12.6.13
The welcome wreath at Kimberly Muller's recent holiday get-together

 

 

  • The welcome wreath at Kimberly Muller's recent holiday get-together

When it comes to social etiquette, Emily Post’s advice is still the gold standard in good taste. However we know Emily never had to serve dinner to both a paleo boyfriend and gluten-free sister-and-law in one sitting – or, like, ever.

That’s why we’re so pleased Ms. Post’s charming great-great-granddaughter Lizzie is carrying on the family tradition and providing answers to modern-day etiquette questions far and wide, including our pressing Chalkboard-related questions below. Take Lizzie’s cues for a season full of smooth-sailing holiday parties and pick up her book Emily Post’s Etiquette for the friend that loves to entertain!

Q: I eat a special diet (vegan, raw or gluten-free, etc). How do address this with a dinner hostess without being a complete pain?

A:This is one of those thing where it’s a delicate dance between host and guest. If you do adhere to a specific diet and it’s your choice to adhere to that or if you have a specific allergy, it’s really important that you let your host know. Your host does not want to have you sit down to a meal that you can’t eat. Therefore, I think the best way to address it is to say, “I’m a vegan, I’m lactose intolerant, I’m allergic to all shellfish. Or if you’re my father, you’re allergic to all northern tree fruit, but only when it’s raw. It can be kind of complicated so I’m happy to bring a dish that meets my needs.” I know that it’s not always fun as someone who has these dietary needs to bring a dish constantly, but it’s really important that you offer it to your host that you bring it. They might not feel comfortable cooking the food that will meet your requirements. They might be nervous that they’ll somehow miss an ingredient and feed you something that could make you really sick. So it’s important to give that offer. And then let your host be the one to say, “Oh, that would be wonderful, thank you so much” or  say, “You know what, I’ve actually planned a meal that you’re going to be just fine with, let me run through the ingredients just to double check” Something like that. But you begin the conversation by offering first.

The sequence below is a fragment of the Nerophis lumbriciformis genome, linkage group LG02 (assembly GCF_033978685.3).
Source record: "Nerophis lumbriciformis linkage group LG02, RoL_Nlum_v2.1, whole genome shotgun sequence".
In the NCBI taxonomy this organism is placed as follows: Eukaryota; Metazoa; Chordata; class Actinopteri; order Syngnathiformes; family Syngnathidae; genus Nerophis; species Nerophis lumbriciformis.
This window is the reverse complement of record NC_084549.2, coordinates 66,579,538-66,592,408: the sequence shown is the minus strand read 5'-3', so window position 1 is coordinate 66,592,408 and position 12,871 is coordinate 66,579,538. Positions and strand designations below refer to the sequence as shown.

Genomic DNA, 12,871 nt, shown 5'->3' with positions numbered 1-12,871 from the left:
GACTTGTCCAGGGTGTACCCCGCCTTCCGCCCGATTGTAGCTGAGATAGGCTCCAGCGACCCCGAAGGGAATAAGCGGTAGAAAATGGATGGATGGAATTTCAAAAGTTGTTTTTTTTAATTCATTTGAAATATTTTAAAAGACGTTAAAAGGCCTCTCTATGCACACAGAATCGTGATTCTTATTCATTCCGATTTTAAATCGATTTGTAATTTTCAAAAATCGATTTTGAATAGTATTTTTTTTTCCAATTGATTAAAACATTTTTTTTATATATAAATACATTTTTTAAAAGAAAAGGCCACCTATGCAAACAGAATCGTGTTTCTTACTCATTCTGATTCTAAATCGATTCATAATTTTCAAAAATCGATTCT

Q: I’m hosting a holiday party and want to incorporate my healthy dietary choices. How do I still make sure my party guests are happy and don’t feel pressured?

A: I don’t think you do anything differently. I have a number of friends back home who are vegetarians who serve delicious vegetarian meals to us and I don’t miss the meat at all. I think it’s really important for you to serve exactly what you would like to be serving. You’re the host. It’s really your choice.

Q: My family cooks really heavy foods for holiday dinners. I want to make suggestions and ensure that there are healthy options for me and my children. How do I do this without offending everyone?

A: I think offering to bring a dish is a great way to start and you can also always say, “Hey, this year I was wondering if we might want to change up the menu a little bit.” Every single year at our Thanksgiving – a huge affair with 26 people with a 27-pound turkey -we always ask, “What are we thinking about for the menu this year?” Inevitably everybody ends up saying, “Well, all I care about is that I’m able to have this one dish that we make.” Then, usually, that person is responsible for bringing the dish or for asking the person they know that makes it best to bring the dish. But it’s really important that you speak up and say, well, “I would really love it if we put this on the menu. I’d be more than happy to make it.”

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